Autoimmune Thyroid Disorders

WHAT YOU SHOULD KNOW:

  • Autoimmune thyroid disorders are conditions where the immune system (defense against infections and diseases) attacks your thyroid gland. The thyroid gland is a butterfly-shaped organ that is found in the front part of your neck. The thyroid hormones help control how your body works, including your heart rate, growth, and body temperature. Grave's disease, Hashimoto's thyroiditis, postpartum and silent sporadic thyroiditis are types of autoimmune thyroid disorders. You may be born with these conditions, or they may be caused by stressful events, infections, or heavy smoking. Having too much or too little iodine in your diet may also cause any of these conditions.
    Thyroid and Parathyroid Glands


  • You may have signs and symptoms of hyperthyroidism, hypothyroidism, or both with an autoimmune thyroid disorder. Hyperthyroidism occurs when the thyroid gland makes too much thyroid hormones. When this happens, you may tremble, your heart may beat very fast, and you may lose weight without trying. Hypothyroidism occurs when there are low levels of thyroid hormones in the blood. When this happens, your voice may be hoarse, you may feel weak and gain weight, and your heart may beat slowly. These conditions are found using blood tests, biopsy, thyroid scan, and ultrasound. Treatment may include thyroid medicine or radioactive iodine. Surgery to remove the thyroid gland may also be done. Finding and treating these conditions as soon as you have symptoms can relieve your symptoms and prevent other medical problems.

CARE AGREEMENT:

You have the right to help plan your care. Learn about your health condition and how it may be treated. Discuss treatment options with your caregivers to decide what care you want to receive. You always have the right to refuse treatment.

RISKS:

  • Medicine used to treat these conditions may cause skin rashes, fever, joint pain, or liver problems. Surgery may damage nearby nerves, tissues and other organs. Your larynx (voice box) may stop working. You may also bleed more than expected or get an infection from surgery. You may have neck pain or decreased ability to taste from the treatments. Even after treatment, your signs and symptoms may stay or come back.

  • If left untreated, the problems or symptoms you have may worsen. Hyperthyroidism may increase your temperature and blood pressure, and your heart may not function correctly. Hypothyroidism may grow into a dangerous condition called myxedema. With this condition, you may have fluid and swelling in your legs, ankles, lungs, or around your heart. Your temperature decreases, your heart may beat very slowly, and you may have problems thinking clearly. You may even go into a coma or die if you do not get care right away. Women who are pregnant and have hypothyroidism can have health problems. Their unborn baby can also have problems. If you are female, tell your caregiver if you know or think you might be pregnant. Ask your caregiver if you have questions or concerns about your condition, treatment or care.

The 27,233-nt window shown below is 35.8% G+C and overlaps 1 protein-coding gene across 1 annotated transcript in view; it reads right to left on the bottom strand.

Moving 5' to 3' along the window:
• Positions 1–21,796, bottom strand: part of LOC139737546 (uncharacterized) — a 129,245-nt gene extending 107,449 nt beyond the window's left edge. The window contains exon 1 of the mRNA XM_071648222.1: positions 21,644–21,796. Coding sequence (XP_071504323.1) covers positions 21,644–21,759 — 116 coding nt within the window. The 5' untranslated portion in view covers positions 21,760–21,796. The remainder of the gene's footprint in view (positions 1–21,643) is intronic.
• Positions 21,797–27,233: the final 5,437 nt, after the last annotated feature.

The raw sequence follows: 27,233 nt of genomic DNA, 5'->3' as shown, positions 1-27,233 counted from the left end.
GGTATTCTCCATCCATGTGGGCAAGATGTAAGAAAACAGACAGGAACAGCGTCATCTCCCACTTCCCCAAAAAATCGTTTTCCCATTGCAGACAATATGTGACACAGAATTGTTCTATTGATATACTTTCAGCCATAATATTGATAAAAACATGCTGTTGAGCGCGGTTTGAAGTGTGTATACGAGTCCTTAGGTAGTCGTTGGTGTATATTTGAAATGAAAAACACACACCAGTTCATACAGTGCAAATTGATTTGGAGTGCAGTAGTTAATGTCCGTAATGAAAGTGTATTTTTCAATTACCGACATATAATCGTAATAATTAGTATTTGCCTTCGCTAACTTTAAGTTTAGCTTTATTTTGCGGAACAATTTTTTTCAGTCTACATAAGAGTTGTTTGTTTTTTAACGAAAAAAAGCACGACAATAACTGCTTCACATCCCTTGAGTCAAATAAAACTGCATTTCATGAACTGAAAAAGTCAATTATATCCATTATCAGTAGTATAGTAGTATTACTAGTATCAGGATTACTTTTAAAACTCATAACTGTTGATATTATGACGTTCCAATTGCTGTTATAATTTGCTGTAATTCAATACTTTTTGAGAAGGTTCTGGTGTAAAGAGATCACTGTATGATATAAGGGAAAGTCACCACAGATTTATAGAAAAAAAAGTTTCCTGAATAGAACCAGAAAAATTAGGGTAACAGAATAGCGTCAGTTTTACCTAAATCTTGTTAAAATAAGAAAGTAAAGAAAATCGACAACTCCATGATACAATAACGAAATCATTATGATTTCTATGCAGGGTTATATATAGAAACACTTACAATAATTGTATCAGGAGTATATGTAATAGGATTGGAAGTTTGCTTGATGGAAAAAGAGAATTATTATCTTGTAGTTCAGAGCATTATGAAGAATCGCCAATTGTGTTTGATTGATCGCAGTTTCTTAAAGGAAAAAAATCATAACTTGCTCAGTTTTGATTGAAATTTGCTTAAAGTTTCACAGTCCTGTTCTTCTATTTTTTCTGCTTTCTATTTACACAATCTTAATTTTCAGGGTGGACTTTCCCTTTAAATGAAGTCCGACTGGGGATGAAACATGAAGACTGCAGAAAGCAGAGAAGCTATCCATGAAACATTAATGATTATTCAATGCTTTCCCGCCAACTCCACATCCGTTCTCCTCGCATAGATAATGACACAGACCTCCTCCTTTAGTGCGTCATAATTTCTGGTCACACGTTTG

WHILE YOU ARE HERE:

Informed consent

is a legal document that explains the tests, treatments, or procedures that you may need. Informed consent means you understand what will be done and can make decisions about what you want. You give your permission when you sign the consent form. You can have someone sign this form for you if you are not able to sign it. You have the right to understand your medical care in words you know. Before you sign the consent form, understand the risks and benefits of what will be done. Make sure all your questions are answered.

Activity:

You may need to rest in bed. Ask caregivers if you may exercise your legs in bed. Do this by lifting one leg off the bed and drawing big circles with your toes. Your caregiver will tell you when it is OK to get out of bed. Call your caregiver before getting up for the first time. If you feel weak or dizzy, sit or lie down right away.

Diet: